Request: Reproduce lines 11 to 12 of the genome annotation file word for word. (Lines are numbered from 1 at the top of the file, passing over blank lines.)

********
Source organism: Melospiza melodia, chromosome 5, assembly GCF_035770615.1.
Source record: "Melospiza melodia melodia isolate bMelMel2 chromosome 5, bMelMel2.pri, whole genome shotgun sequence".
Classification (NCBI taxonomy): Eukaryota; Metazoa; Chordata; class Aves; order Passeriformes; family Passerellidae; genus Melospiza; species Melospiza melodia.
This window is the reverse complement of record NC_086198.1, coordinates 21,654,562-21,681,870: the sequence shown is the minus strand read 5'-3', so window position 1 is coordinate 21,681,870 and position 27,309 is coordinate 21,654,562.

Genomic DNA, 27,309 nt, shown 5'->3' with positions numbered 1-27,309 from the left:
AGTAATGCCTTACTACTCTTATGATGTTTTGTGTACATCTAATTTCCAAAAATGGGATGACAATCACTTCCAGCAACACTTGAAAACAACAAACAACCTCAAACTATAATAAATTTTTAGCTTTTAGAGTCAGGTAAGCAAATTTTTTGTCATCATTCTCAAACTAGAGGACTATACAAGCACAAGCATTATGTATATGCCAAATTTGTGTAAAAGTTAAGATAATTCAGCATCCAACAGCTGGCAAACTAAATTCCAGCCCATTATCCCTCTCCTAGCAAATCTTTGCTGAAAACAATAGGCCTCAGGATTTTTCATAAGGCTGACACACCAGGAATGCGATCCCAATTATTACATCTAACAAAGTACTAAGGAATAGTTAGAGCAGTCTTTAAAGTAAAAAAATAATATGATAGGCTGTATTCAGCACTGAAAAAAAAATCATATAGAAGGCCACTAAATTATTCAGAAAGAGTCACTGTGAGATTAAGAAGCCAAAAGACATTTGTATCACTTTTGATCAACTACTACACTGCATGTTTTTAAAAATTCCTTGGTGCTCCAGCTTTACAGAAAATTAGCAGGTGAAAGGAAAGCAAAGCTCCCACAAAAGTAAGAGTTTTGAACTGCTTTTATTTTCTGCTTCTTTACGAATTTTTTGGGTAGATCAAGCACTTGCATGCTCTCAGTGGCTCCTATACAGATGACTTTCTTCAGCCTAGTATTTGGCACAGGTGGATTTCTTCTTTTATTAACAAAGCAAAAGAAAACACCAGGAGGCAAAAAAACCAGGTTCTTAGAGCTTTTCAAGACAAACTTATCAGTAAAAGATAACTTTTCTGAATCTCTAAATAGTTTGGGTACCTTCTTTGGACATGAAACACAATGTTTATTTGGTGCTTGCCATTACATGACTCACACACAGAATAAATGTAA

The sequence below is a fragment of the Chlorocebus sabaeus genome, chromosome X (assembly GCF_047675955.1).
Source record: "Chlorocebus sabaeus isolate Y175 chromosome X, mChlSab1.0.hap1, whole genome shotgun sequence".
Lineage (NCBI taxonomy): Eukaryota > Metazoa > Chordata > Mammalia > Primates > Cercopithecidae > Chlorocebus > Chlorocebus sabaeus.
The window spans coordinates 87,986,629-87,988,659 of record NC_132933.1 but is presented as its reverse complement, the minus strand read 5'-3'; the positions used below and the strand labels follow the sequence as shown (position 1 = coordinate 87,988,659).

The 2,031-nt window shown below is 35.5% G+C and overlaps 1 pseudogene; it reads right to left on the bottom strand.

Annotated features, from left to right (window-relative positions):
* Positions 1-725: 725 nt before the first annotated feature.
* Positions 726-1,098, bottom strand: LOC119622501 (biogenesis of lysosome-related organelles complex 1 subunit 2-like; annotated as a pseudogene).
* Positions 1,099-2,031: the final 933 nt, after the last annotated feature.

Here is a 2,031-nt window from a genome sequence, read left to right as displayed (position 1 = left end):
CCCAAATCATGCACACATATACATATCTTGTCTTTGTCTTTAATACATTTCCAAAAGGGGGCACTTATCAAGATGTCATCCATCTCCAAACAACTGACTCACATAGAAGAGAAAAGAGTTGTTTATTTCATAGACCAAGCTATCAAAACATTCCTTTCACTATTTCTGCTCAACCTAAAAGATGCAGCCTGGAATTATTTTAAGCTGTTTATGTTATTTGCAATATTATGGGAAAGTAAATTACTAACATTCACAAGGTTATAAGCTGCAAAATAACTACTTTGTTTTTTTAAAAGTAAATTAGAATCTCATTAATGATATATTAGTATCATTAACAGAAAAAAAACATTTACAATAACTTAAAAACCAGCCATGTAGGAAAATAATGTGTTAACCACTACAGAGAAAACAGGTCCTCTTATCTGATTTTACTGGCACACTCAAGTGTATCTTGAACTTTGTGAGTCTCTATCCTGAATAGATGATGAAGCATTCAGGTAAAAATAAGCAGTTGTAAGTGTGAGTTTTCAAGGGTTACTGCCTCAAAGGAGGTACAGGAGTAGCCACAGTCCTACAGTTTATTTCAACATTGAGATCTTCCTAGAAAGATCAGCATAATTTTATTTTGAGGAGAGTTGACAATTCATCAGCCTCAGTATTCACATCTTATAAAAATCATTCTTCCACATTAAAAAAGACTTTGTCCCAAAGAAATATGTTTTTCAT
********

The 2,031-nt window shown below is 35.5% G+C and overlaps 1 pseudogene; it reads right to left on the bottom strand.

Annotated features, from left to right (window-relative positions):